I Want Sugar In My Bowl, Not In My Beer

Here are a few things I learned in 2015.

  1. The NHS will not cope with the impending diabetes epidemic.
  2. Life expectancy may begin to decrease due to obesity.
  3. Craft beers are sweeping beer drinkers’ taste buds, on both sides of the Atlantic.

Writers on beer and brewers of beer will be justly proud that the hard work and money they have invested in improving British beers has been worthwhile. Remember when the famous Burton brewery, Allsops, was usually pronounced, ‘Allslops’. Things were dire.

One of the breweries to have profited from the efforts of CAMRA members, is the Black Sheep Brewery in Masham, just off the A1, as you pass through North Yorkshire. It is a brand I would choose when approaching the bar, and I’ve given a talk, within their hallowed walls, and then bowed my head in reverence in front of their Yorkshire Squares.

Early in December, I did a neighbour a favour. As a thank you, she brought round two bottles of beer. Yorkshire Square Ale and Riggwelter, both from Masham. I looked forward to trying them and was disappointed. The ABV of the Yorkshire Square Ale was 5%. That requires a good amount of malted barley. So why did the beer taste thin? Malt brewing should make beers with body.

I checked the ingredients. I expected a craft-brewed ale to contain only water, malt, hops and yeast. In fact, it contained water, malted barley, wheat, sugar and hops. Why wheat and sugar? Where is the yeast?

Wheat is a so-called grit. Ask a brewer why they use grits and they will answer, “Three reasons; price, price and of course, price.” One could write, “greed, greed and greed,”

Barley malt is the preferred source of starch to make fermentable sugar but is expensive. Wheat, which isn’t malted, costs much less. A craft beer should not be stretched with grits! It should be brewed from malted barley as the only starch source.

Why sugar? Some brewers refer to sugar as a grit. Sugar is cheaper than all other sources of sugar, because, obviously, it doesn’t need to be malted from barley or hydrolysed in the mash. It converts readily into alcohol during fermentation, but provides no body to the beer – hence the thin taste to the Square Ale.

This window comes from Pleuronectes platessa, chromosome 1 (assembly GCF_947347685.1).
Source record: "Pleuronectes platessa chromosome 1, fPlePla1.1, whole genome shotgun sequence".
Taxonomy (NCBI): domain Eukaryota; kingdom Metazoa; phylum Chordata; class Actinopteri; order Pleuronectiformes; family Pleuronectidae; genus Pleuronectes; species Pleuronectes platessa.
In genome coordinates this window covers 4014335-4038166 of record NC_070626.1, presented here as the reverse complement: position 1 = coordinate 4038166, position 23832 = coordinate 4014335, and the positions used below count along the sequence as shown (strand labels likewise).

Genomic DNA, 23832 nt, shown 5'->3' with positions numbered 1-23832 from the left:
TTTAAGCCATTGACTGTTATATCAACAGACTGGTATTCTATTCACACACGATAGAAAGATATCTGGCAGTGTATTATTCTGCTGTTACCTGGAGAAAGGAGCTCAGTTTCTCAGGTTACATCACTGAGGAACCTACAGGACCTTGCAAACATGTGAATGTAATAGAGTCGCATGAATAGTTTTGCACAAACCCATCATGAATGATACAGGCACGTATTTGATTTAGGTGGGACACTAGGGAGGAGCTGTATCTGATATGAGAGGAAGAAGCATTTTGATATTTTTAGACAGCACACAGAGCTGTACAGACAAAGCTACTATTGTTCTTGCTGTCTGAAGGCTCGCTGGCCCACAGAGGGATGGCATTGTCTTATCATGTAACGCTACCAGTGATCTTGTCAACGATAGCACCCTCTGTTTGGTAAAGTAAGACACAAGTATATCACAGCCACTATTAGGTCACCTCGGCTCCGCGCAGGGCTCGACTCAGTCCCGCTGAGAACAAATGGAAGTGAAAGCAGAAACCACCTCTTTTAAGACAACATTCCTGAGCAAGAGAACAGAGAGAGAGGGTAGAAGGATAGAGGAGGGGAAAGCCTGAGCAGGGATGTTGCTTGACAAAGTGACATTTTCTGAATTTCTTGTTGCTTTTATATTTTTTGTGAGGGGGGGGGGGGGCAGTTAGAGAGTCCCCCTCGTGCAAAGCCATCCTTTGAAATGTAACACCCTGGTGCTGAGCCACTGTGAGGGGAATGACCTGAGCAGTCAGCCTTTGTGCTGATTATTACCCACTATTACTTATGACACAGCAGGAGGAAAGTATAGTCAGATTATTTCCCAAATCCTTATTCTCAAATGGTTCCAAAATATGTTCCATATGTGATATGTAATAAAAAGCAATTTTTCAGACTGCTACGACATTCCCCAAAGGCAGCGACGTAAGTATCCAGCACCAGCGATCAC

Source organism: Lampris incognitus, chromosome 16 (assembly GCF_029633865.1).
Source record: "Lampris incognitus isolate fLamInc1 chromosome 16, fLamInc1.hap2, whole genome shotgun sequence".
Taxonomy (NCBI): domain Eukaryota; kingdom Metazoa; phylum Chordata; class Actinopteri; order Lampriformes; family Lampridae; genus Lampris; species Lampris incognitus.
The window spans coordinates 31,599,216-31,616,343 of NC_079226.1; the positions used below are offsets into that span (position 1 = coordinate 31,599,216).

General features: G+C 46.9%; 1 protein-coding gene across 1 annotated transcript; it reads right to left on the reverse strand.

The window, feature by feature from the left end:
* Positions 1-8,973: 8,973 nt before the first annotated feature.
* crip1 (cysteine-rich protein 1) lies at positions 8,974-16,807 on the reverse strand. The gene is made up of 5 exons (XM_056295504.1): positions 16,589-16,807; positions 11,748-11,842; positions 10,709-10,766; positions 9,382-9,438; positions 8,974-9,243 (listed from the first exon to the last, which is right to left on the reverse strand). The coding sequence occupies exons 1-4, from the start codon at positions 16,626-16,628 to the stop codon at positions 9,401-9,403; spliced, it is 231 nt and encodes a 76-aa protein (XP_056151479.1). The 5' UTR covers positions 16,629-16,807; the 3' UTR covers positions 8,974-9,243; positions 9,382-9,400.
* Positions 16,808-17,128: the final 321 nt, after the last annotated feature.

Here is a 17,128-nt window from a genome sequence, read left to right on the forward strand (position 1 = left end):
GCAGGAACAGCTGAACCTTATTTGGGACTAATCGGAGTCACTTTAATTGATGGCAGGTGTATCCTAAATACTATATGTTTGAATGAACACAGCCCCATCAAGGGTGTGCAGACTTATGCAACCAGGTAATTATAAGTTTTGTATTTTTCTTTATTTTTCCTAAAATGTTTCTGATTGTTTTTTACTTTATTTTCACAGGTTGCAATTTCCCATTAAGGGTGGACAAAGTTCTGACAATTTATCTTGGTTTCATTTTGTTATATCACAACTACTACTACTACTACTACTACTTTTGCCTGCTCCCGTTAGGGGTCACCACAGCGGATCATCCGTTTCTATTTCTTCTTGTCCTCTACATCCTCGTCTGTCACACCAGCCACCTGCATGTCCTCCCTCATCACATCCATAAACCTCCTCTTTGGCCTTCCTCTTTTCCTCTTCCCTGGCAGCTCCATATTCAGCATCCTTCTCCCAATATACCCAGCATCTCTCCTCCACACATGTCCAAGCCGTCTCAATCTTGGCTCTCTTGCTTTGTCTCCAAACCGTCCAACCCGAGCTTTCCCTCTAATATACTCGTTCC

Final question. Where was the yeast? Every beer is fermented with yeast, and there are always residual amounts left in a craft brewed beer. Unless the beer is filtered after fermentation. I would like to hear from any craft brewer, who considers filtering acceptable practice. It removes trace amounts of solids and alters the flavour balance of the beer.

Plenty will shout, “You cannot tell a filtered beer from a naturally bottled and conditioned one”. Do a blind tasting and make up your mind.

Another bottle I received as a present was from the Bradfield Brewery in Sheffield. The label lists its ingredients as containing Barley and Wheat. Despite my initial outrage, I’m sure the barley was malted, so it should say malt or barley malt. Was the wheat malted? Probably not. Another smoke screen to cover bad habits?

Bless them – no added sugar – and you could taste it.

Please, craft beer drinkers, when you purchase a beer, check the ingredients list, and if it contains sugar, get an email off to the brewery saying, “Don’t want no sugar in my beer.” Maybe point them at a YouTube URL to hear the Nina original. The eroticism in that voice will make any brewer or brewster tremble. It’s enough to sour their worts.

CAMRA and their helpers have done all the hard work. The microbreweries profit from their efforts, but we must prevent them backsliding for increased profit.

Sugar, sugar everywhere! Obesity and diabetes are a blight. So why does M&S mint sauce contain 17.3% sugar? Are they trying to kill their customers? Mrs Beeton says, “Add sugar with discretion until required sweetness is obtained”. Her point is – you can add sugar; you can’t take it out. It is called customer choice.

Why is sugar the flavour enhancer of choice in nearly every savoury conserve? Pickled onions (18%), Branston (29%), ketchup (23%), salad cream (usually over 20%), Piccalilli (18%) – the list is endless.

Crie de Coeur. Please let us, like Nina, decide where we want the sugar while we still have a heart beating.

Stop Press – Jamie Oliver wants to see a sugar tax introduced.

Beer buffs. Pick up my free Pale Ale PDF download at www.montagpublications.co.uk


3 Responses to “I Want Sugar In My Bowl, Not In My Beer”

  1. Having been type 1 diabetic for fifty eight years I do wonder what is wrong with people? A distinguished diabetoligist, a professor no less, once described the disease, if uncontrolled, as being eaten alive by sugar from the inside. To learn of how individuals are now willingly eating all the wrong foods, including processed sugars, baffles me. They risk heart attacks, strokes, seizures, brain damage, glaucoma, retinopathy, neuropathy, loss of limbs, loss of sight, erectile dysfunction (for men) and much more besides. All for the love of sugar? C’mon.

      1. I have to be honest, where once I had to be careful of what I drank, as did all sensible diabetics, these days it is possible to take sugar, as long as you know the amount taken, and inject accordingly. It’s called the basal or base system. Anyway, all of that is dead boring. Give me London Pride anytime!! 🙂

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